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Water meadow gardening

killi69

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Thank you so much Ady. I do spend many hours most days out there. For ages now, it has felt the garden is 95% ready but the final 5% is never ending. I have oiled the curved decking pathway and the decking over the large pond at the back. Still need to do the decking near the house and the board walks. Still have about 100 plants or so to go in, so that is not too bad. And maybe around 20-30 pond baskets and a few tubs with Scirpus needing to be planted up.

I have gone all out on this project but can you believe that I do not even have any garden furniture to sit down in and relax? It has been hard work but I love it really. It is an amazing view when working from home and often I stroll through the garden when on a work call, pulling out pond weed or watching dragon flies chase each other or whatever. Every day, there are times when I look at the garden, get excited and just can't believe it. I am very grateful🙏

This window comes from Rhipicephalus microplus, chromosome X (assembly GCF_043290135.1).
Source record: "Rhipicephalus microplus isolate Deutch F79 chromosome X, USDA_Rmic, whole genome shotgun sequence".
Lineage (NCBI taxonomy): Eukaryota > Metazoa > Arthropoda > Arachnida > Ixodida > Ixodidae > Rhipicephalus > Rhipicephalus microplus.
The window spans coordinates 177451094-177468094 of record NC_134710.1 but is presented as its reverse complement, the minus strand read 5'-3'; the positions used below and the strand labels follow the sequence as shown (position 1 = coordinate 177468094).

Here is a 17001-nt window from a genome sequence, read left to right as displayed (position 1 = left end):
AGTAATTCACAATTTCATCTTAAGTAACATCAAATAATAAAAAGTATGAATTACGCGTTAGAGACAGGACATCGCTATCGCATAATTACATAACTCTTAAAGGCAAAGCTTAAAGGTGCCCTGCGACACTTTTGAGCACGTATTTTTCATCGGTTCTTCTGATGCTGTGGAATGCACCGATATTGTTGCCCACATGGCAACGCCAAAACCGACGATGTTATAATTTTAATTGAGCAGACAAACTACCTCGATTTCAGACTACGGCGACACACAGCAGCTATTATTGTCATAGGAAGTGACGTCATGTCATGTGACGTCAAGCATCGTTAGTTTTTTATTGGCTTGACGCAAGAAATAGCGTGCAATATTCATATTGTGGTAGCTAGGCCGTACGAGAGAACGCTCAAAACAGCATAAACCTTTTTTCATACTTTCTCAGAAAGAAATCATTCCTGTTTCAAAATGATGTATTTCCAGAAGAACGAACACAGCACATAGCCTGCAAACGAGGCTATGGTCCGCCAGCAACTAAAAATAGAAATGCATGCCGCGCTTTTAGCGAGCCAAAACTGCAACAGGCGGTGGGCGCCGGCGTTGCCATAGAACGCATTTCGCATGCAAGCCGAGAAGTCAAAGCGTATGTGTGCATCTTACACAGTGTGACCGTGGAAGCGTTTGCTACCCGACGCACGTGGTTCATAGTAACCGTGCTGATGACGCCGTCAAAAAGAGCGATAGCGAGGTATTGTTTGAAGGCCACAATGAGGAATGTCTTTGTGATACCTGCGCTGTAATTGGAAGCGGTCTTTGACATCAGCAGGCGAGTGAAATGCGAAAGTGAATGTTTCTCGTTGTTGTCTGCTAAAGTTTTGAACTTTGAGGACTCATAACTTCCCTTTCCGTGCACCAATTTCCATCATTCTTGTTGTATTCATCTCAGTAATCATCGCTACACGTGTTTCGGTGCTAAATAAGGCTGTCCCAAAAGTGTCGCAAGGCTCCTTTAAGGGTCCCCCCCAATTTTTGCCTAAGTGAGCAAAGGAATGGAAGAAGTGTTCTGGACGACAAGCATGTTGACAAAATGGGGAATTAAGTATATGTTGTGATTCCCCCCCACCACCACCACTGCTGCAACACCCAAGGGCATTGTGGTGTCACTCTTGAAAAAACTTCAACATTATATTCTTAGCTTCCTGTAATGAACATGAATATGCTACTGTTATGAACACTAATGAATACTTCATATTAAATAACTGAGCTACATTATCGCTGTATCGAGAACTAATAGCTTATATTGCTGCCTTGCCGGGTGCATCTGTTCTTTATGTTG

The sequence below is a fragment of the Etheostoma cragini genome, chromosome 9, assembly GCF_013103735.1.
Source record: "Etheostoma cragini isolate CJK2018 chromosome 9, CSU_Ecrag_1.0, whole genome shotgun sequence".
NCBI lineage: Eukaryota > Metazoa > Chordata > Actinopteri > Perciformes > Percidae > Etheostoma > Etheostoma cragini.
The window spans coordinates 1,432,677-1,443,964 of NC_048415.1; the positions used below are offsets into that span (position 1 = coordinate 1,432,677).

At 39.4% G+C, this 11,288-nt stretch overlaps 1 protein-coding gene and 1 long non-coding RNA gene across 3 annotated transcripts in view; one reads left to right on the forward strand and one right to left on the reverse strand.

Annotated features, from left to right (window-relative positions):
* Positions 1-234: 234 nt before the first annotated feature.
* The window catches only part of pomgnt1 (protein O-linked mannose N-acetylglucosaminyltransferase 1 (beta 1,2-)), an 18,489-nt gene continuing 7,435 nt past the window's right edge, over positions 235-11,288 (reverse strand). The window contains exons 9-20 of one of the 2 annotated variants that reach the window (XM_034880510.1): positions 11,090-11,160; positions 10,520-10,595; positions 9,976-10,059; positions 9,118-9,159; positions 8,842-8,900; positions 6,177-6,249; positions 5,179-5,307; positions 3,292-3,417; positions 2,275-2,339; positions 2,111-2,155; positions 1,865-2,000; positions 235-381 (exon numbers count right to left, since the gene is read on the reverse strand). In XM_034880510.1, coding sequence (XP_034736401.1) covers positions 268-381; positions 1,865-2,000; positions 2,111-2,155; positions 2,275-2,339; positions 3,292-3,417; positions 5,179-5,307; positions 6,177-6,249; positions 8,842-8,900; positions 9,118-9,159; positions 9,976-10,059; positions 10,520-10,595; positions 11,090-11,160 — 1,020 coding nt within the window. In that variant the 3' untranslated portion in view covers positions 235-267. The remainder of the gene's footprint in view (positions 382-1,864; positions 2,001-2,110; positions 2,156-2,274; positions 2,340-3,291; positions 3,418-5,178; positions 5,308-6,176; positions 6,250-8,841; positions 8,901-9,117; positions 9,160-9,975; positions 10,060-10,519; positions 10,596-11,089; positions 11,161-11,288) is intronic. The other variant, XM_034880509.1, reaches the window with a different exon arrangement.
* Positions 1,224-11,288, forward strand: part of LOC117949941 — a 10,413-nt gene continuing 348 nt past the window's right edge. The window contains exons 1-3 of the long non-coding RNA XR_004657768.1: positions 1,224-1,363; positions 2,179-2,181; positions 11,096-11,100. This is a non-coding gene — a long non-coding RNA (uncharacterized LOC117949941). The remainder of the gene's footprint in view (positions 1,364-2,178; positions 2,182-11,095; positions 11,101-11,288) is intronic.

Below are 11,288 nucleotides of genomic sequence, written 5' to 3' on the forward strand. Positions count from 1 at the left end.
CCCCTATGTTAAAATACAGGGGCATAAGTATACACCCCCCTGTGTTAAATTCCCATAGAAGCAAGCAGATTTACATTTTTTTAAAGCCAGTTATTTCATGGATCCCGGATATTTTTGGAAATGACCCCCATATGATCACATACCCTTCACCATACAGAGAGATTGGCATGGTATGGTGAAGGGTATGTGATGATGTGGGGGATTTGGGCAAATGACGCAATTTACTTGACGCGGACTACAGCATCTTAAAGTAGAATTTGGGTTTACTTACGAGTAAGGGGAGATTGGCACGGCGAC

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Incredibly jealous that you have that view while you work! I've got a long way to go before catching up with you. This is the pond we inherited with our recent house move. Still love sitting by it watching the dragonflies, even if it is a 1980s fibreglass eyesore with cemented crazy paving stones.
 

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killi69

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Incredibly jealous that you have that view while you work! I've got a long way to go before catching up with you. This is the pond we inherited with our recent house move. Still love sitting by it watching the dragonflies, even if it is a 1980s fibreglass eyesore with cemented crazy paving stones.
Thank you Natalie! I agree with you. Whatever the surroundings, the inside of any pond can be just as fascinating. Before I had my own space to build these ponds, I made do with large plastic tubs as mini ponds and still spent many hours each week working on them and enjoying the nature within and wildlife they attracted.

No garden is ever 100%, but this is a work of art man :) You can be proud!
Thank you so much Wolf! I remember how enthusiastic and engaged you were with my gardening plans at the start of this journal, so I really appreciate this :)

I have been away for just over a week and was amazed at the growth within that time. I hope to come back with some more updates soon.
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killi69

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This is awesome, I bet a 10 minuet stroll out there soon turns into an hour.

10/10 for execution, much much better than a traditional lawn and paving...
Thank you so much J-Bonham👍🏼👍🏼 It is such a blessing to literally have this on my doorstep but you are so right, that happens to me all the time - taking just a quick look at something ending up lasting so much longer!